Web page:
Abstract: A 40-year-old Indian woman presented with a breast mass which was diagnosed as osteosarcoma of the breast on biopsy. Our patient was treated with a simple mastectomy after excluding the presence of skeletal primary and extra-mammary metastases. Final pathology showed a cystosarcoma phyllodes with signs of osteogenic sarcoma.Although osteogenic sarcomas of the breast are rare, they need to be distinguished from carcinosarcomas and metaplastic carcinomas as the management of the two differ.Carcinoma is the most common malignancy of the breast. Sarcomas form a minority of breast neoplasms. Extra-skeletal osteosarcomas have been reported in many tissues of the body including thyroid gland, kidneys, bladder, colon, heart, testes and penis. In the breast it either occurs as a metaplastic differentiation of a pre-existing benign or malignant tumor; or de novo from normal breast tissue. We present a case of osteogenic sarcoma arising in a cystosarcoma phyllodes of the breast.A 40-year-old Indian woman presented to our outpatient department with complaints of a lump in her left breast noted four months prior to presentation. The lump gradually increased in size and was non-tender. There was no history of nipple discharge. The patient denied any hormonal therapy or family history of breast disease. A physical examination found our patient to be obese and in no acute distress. A breast examination showed her left breast to be pendulous with a 6 cm × 5 cm × 6 cm irregular, firm mass fixed to the overlying skin in the midline above her left nipple. There was no nipple discharge or skin dimpling. There were no palpable axillary lymph nodes. Her right breast and axilla were found to be normal. The remainder of the physical examination was noncontributory. A mammogram of her breast showed a well-defined mass measuring 5 cm with lobulated margins and areas of calcification closely resembling bone. In addition, fine egg shell calcification around the tumor was also noted. A core need
Cistosarcoma phyllodes bilateral un raro caso
Liuzzi S,Juan Francisco; Fernández,Amparo; Velásquez,Yazmín; Rincón,Nilyán;
Revista Venezolana de Oncología , 2010,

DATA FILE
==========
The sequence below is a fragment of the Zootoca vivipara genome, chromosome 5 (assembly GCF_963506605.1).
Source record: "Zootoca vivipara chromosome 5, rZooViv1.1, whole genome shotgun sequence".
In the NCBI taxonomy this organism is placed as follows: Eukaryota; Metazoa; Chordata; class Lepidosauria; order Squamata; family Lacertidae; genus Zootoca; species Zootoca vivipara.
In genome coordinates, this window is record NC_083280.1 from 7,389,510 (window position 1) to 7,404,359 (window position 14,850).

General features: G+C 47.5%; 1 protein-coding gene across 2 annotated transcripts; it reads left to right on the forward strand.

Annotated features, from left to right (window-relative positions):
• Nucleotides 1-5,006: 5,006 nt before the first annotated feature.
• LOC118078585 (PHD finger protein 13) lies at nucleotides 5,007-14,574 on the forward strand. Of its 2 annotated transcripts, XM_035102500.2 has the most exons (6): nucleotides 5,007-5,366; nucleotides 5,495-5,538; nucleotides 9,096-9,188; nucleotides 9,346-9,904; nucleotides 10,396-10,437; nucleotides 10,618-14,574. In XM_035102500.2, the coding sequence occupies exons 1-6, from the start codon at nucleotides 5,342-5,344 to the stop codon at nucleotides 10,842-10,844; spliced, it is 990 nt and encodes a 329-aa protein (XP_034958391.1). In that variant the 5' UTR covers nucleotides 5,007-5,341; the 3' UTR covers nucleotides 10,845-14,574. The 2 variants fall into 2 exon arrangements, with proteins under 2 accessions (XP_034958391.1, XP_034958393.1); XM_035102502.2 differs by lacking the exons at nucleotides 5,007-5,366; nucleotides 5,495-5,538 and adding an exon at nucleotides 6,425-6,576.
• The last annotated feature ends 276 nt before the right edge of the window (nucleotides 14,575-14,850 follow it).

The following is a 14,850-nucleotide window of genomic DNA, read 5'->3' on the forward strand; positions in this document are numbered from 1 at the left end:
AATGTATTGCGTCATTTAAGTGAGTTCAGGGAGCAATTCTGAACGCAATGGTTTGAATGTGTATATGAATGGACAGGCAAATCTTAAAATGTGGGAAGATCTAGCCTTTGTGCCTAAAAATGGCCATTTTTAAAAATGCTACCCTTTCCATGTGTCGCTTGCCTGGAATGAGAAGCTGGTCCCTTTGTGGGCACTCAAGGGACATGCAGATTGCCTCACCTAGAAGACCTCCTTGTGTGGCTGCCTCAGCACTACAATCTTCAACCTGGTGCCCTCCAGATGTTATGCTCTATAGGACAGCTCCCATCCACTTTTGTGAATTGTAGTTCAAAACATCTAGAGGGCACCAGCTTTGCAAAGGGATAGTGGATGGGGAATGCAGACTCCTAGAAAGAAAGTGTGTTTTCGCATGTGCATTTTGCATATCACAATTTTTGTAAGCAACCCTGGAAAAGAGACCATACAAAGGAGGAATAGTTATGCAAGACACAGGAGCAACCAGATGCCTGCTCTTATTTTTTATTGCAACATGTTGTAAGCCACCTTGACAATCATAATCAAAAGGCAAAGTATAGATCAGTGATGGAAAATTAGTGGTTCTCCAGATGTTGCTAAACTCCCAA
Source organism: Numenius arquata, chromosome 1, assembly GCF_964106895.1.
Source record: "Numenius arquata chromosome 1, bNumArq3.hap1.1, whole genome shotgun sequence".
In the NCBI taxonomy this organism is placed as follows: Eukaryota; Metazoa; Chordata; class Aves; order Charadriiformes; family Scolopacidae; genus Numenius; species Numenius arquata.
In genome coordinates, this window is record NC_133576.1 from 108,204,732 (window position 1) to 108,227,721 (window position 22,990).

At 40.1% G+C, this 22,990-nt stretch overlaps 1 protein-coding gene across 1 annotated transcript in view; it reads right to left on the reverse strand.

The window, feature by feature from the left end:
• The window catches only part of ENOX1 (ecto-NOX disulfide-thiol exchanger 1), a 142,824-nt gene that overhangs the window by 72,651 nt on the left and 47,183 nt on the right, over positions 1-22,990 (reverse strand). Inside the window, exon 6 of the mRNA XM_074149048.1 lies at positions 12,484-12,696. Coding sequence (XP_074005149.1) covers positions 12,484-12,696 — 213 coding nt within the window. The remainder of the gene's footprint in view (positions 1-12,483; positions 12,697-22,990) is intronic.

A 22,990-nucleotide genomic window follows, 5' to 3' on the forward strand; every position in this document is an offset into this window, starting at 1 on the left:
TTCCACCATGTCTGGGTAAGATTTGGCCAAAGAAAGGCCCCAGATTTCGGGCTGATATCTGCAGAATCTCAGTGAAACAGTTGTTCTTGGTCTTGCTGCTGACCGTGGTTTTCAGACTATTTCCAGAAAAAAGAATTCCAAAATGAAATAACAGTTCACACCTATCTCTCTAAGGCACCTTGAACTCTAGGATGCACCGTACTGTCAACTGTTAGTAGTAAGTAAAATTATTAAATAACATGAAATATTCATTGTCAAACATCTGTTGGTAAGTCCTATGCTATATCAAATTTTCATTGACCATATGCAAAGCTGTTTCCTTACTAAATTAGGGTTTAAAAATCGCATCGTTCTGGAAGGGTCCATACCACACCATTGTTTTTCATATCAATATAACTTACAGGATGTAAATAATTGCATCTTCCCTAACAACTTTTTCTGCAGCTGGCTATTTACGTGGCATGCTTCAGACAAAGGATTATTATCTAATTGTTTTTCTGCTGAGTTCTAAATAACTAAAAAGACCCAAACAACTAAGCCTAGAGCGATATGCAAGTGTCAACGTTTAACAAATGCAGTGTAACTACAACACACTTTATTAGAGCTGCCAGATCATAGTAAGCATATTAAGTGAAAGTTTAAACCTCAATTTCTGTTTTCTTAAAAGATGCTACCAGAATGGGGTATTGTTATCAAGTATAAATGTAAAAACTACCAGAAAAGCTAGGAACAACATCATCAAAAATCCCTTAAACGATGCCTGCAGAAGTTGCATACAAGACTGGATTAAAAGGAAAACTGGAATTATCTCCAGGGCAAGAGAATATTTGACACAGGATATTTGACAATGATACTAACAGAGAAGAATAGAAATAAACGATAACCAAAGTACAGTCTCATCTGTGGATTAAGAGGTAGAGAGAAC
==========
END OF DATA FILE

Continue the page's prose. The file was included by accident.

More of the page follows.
Abstract: the cystosarcoma phyllodes is a less frequent breast mixed tumor, that containing both: the epithelial and the connective tissue elements. the bilateral cystosarcoma phyllodes tumors are rare and only 7 cases are recorded in the literature. we report a case of a 48 years old female patient with bilateral cystosarcoma phyllodes.
FINE NEEDLE ASPIRATION CYTOLOGY (FNAC)
Shahida Niazi
The Professional Medical Journal , 2000,
Abstract: OBJECTIVES: To evaluate the diagnostic role of aspiration cytology in the preoperative management ofpatients with palpable breast lumps PATENTS & METHOD: A total of 510 Fine Needle Aspirations wereperformed on palpable breast masses. PERIOD: Jan - Dec 1999. SETTING: Department of Pathology,King Edward Medical College and Department of Pathology Allama Iqbal Medical College, Lahore.RESULTS: These included 497 (97.45%) female and 13 (2.54%) male patients. 148 aspirations (29.01%)were classified as malignant, 334 (65.49%) as benign, 11(2.15%) as suspicious and 17(3.33%) aspirates wereconsidered unsatisfactory for cytological diagnosis. 145 (29.17%) out of the total 497 female breastaspirations, and 3 (23.07%) out of 13(23.07%) male breast aspirations were classified as malignant.Fibrocystic Disease (24.54%) and Fibroadenoma (20.12%) were the most common benign female breastlesions followed by Pyogenic mastitis, tuberculous mastitis, galactocoele, traumatic fat necrosis etc. Benignmale breast lesions diagnosed by aspiration cytology included gynaecomastia, lipomas and tuberculousmastitis. CONCLUSION: FNAC is a simple sensitive & specific test for discriminating between benign& malignant lesions.
Fine needle aspiration cytology of pilomatrixoma  [cached]
Bansal Cherry,Handa Uma,Mohan Harsh
Journal of Cytology , 2011,
Abstract: Aim : To delineate and characterize the cytomorphologic features of pilomatrixoma (PMX) helpful in correct diagnosis of the lesion on fine needle aspiration cytology (FNAC). Materials and Methods : Archival records of clinical findings, FNAC and histopathological reports of PMX cases were analyzed. Aspirate findings in 14 cases of PMX were correlated with detailed clinical data and subsequent histopathology on excisional biopsy. Different morphological findings were graded semiquantitatively from 0 to 3+. Results : The series showed female preponderance, with head and neck being the commonest site. Majority patients had a single tumor with mean size of 1.6 cm. Out of 14 biopsy proven cases of PMX, cytology findings revealed PMX in 7 cases on the basis of ghost cells, groups of basaloid cells, squamous cells in combination with multinucleated giant cells and calcium deposits in a background of debris. The main reasons for erroneous diagnosis were predominance of one component over the others and non-representative aspirated material. Conclusions : The cytological features of PMX are characteristic and allow a conclusive diagnosis provided the smears are examined keenly bearing in mind the diagnostic traps that can mislead a cytopathologist.